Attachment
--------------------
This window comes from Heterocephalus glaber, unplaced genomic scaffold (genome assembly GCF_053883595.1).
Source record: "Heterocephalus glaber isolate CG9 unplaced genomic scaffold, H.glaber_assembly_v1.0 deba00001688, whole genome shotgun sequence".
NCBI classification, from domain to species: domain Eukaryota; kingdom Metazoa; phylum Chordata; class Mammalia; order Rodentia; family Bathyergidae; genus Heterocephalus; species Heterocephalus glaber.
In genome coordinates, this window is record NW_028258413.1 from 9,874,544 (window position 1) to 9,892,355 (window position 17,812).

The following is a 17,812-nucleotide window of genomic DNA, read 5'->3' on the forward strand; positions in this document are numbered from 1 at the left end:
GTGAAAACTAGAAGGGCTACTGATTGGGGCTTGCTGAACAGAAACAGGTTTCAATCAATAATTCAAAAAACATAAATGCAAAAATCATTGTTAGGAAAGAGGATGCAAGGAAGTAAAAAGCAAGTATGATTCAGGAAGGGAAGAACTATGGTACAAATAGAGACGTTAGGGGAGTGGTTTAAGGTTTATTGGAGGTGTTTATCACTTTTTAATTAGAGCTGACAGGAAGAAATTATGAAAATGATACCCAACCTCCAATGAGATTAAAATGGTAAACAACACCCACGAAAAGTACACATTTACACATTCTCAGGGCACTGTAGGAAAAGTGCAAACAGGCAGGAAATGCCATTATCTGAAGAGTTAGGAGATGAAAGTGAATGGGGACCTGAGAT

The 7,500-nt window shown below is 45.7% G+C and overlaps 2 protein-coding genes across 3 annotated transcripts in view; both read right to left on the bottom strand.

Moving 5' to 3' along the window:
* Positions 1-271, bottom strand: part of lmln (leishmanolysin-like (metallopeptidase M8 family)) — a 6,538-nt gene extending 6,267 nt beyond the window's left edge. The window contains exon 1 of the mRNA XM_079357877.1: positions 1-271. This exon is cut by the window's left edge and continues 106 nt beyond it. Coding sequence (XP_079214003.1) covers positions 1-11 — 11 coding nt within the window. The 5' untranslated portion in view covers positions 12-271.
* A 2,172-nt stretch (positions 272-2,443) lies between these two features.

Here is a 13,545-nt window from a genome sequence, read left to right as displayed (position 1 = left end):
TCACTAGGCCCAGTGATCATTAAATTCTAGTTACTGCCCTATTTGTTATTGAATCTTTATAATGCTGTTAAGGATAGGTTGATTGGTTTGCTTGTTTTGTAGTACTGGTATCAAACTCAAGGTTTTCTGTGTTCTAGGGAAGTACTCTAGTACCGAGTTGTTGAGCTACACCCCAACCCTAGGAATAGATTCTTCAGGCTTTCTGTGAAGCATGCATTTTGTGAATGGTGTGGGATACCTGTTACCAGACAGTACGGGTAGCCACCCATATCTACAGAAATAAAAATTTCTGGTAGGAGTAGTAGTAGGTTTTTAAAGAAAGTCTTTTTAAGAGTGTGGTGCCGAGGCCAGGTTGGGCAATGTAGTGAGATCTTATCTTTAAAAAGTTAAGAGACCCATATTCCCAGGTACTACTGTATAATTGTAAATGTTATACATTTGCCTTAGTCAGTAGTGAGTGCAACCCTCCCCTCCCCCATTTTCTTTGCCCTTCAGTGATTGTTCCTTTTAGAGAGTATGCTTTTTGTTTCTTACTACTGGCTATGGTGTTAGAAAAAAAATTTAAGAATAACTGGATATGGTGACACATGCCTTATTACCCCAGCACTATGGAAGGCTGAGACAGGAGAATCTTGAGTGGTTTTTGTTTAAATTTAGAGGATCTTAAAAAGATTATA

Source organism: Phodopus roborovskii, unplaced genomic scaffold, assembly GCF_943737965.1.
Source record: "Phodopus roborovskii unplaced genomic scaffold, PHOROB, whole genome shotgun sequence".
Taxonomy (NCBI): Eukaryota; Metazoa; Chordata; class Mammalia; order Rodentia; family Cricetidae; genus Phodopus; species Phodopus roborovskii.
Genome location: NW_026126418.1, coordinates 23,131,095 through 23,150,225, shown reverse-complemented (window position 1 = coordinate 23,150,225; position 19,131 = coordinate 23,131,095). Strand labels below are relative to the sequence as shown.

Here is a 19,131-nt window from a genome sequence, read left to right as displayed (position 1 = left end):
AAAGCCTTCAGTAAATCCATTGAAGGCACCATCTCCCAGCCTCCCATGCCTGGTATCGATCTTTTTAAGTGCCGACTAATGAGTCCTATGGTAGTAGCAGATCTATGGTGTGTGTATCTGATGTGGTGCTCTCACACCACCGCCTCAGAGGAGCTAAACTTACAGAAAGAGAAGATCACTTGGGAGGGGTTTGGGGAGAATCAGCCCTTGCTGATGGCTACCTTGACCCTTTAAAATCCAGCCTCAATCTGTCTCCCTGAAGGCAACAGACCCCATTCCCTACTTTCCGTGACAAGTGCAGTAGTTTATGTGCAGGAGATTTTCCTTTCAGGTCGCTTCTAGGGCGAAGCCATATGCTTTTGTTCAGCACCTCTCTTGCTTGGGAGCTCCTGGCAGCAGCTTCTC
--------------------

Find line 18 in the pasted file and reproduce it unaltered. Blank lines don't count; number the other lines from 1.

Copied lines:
AAAGCCTTCAGTAAATCCATTGAAGGCACCATCTCCCAGCCTCCCATGCCTGGTATCGATCTTTTTAAGTGCCGACTAATGAGTCCTATGGTAGTAGCAGATCTATGGTGTGTGTATCTGATGTGGTGCTCTCACACCACCGCCTCAGAGGAGCTAAACTTACAGAAAGAGAAGATCACTTGGGAGGGGTTTGGGGAGAATCAGCCCTTGCTGATGGCTACCTTGACCCTTTAAAATCCAGCCTCAATCTGTCTCCCTGAAGGCAACAGACCCCATTCCCTACTTTCCGTGACAAGTGCAGTAGTTTATGTGCAGGAGATTTTCCTTTCAGGTCGCTTCTAGGGCGAAGCCATATGCTTTTGTTCAGCACCTCTCTTGCTTGGGAGCTCCTGGCAGCAGCTTCTC